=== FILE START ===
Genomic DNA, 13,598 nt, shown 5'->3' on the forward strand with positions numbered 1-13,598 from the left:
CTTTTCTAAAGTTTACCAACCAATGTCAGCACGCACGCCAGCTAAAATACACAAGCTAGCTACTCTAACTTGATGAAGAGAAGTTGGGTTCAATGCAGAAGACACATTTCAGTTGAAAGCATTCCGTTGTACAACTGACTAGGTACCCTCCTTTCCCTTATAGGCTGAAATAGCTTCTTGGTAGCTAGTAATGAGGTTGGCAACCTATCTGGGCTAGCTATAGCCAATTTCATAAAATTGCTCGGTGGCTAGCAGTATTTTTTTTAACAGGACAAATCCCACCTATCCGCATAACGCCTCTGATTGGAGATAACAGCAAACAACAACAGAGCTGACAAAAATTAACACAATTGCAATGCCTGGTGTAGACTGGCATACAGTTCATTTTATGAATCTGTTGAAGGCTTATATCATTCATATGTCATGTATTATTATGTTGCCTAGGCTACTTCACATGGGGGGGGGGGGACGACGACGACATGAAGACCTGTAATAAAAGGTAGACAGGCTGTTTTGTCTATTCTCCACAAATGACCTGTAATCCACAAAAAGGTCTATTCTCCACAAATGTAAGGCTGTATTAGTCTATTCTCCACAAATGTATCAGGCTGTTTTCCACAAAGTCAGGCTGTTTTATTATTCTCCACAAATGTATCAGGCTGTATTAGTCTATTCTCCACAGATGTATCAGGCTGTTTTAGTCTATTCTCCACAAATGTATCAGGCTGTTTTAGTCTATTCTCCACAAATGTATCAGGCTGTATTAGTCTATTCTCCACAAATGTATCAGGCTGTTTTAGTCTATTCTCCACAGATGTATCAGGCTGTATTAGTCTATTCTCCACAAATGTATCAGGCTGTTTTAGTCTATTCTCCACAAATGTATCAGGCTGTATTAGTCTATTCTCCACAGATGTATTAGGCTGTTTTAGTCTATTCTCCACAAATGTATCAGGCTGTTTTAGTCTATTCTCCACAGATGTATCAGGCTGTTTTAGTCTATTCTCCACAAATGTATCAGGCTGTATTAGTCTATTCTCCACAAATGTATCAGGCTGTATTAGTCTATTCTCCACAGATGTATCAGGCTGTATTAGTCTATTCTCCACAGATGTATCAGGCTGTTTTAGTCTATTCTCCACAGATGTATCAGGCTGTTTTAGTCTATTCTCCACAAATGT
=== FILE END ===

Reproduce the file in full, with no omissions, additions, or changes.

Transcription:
Genomic DNA, 13,598 nt, shown 5'->3' on the forward strand with positions numbered 1-13,598 from the left:
CTTTTCTAAAGTTTACCAACCAATGTCAGCACGCACGCCAGCTAAAATACACAAGCTAGCTACTCTAACTTGATGAAGAGAAGTTGGGTTCAATGCAGAAGACACATTTCAGTTGAAAGCATTCCGTTGTACAACTGACTAGGTACCCTCCTTTCCCTTATAGGCTGAAATAGCTTCTTGGTAGCTAGTAATGAGGTTGGCAACCTATCTGGGCTAGCTATAGCCAATTTCATAAAATTGCTCGGTGGCTAGCAGTATTTTTTTTAACAGGACAAATCCCACCTATCCGCATAACGCCTCTGATTGGAGATAACAGCAAACAACAACAGAGCTGACAAAAATTAACACAATTGCAATGCCTGGTGTAGACTGGCATACAGTTCATTTTATGAATCTGTTGAAGGCTTATATCATTCATATGTCATGTATTATTATGTTGCCTAGGCTACTTCACATGGGGGGGGGGGGACGACGACGACATGAAGACCTGTAATAAAAGGTAGACAGGCTGTTTTGTCTATTCTCCACAAATGACCTGTAATCCACAAAAAGGTCTATTCTCCACAAATGTAAGGCTGTATTAGTCTATTCTCCACAAATGTATCAGGCTGTTTTCCACAAAGTCAGGCTGTTTTATTATTCTCCACAAATGTATCAGGCTGTATTAGTCTATTCTCCACAGATGTATCAGGCTGTTTTAGTCTATTCTCCACAAATGTATCAGGCTGTTTTAGTCTATTCTCCACAAATGTATCAGGCTGTATTAGTCTATTCTCCACAAATGTATCAGGCTGTTTTAGTCTATTCTCCACAGATGTATCAGGCTGTATTAGTCTATTCTCCACAAATGTATCAGGCTGTTTTAGTCTATTCTCCACAAATGTATCAGGCTGTATTAGTCTATTCTCCACAGATGTATTAGGCTGTTTTAGTCTATTCTCCACAAATGTATCAGGCTGTTTTAGTCTATTCTCCACAGATGTATCAGGCTGTTTTAGTCTATTCTCCACAAATGTATCAGGCTGTATTAGTCTATTCTCCACAAATGTATCAGGCTGTATTAGTCTATTCTCCACAGATGTATCAGGCTGTATTAGTCTATTCTCCACAGATGTATCAGGCTGTTTTAGTCTATTCTCCACAGATGTATCAGGCTGTTTTAGTCTATTCTCCACAAATGT